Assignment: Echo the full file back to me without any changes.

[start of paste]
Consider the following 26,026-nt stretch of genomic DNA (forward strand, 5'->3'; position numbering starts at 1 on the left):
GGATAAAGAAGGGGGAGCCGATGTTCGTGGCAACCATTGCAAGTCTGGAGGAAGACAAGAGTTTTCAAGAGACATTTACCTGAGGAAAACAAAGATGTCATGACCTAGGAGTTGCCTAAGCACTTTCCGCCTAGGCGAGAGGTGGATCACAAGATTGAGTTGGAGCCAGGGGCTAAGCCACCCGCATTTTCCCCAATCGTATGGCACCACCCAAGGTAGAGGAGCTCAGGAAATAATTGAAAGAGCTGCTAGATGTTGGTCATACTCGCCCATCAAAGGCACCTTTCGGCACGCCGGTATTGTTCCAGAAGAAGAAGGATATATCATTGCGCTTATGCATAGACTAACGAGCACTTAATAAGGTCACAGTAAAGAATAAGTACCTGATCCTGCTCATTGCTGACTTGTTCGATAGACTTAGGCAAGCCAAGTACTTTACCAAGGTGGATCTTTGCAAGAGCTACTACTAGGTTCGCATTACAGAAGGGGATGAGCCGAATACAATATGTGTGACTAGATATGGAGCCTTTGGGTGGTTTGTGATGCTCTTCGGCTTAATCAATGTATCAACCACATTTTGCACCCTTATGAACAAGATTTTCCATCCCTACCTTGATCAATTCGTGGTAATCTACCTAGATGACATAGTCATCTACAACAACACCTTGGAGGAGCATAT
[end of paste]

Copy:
Consider the following 26,026-nt stretch of genomic DNA (forward strand, 5'->3'; position numbering starts at 1 on the left):
GGATAAAGAAGGGGGAGCCGATGTTCGTGGCAACCATTGCAAGTCTGGAGGAAGACAAGAGTTTTCAAGAGACATTTACCTGAGGAAAACAAAGATGTCATGACCTAGGAGTTGCCTAAGCACTTTCCGCCTAGGCGAGAGGTGGATCACAAGATTGAGTTGGAGCCAGGGGCTAAGCCACCCGCATTTTCCCCAATCGTATGGCACCACCCAAGGTAGAGGAGCTCAGGAAATAATTGAAAGAGCTGCTAGATGTTGGTCATACTCGCCCATCAAAGGCACCTTTCGGCACGCCGGTATTGTTCCAGAAGAAGAAGGATATATCATTGCGCTTATGCATAGACTAACGAGCACTTAATAAGGTCACAGTAAAGAATAAGTACCTGATCCTGCTCATTGCTGACTTGTTCGATAGACTTAGGCAAGCCAAGTACTTTACCAAGGTGGATCTTTGCAAGAGCTACTACTAGGTTCGCATTACAGAAGGGGATGAGCCGAATACAATATGTGTGACTAGATATGGAGCCTTTGGGTGGTTTGTGATGCTCTTCGGCTTAATCAATGTATCAACCACATTTTGCACCCTTATGAACAAGATTTTCCATCCCTACCTTGATCAATTCGTGGTAATCTACCTAGATGACATAGTCATCTACAACAACACCTTGGAGGAGCATAT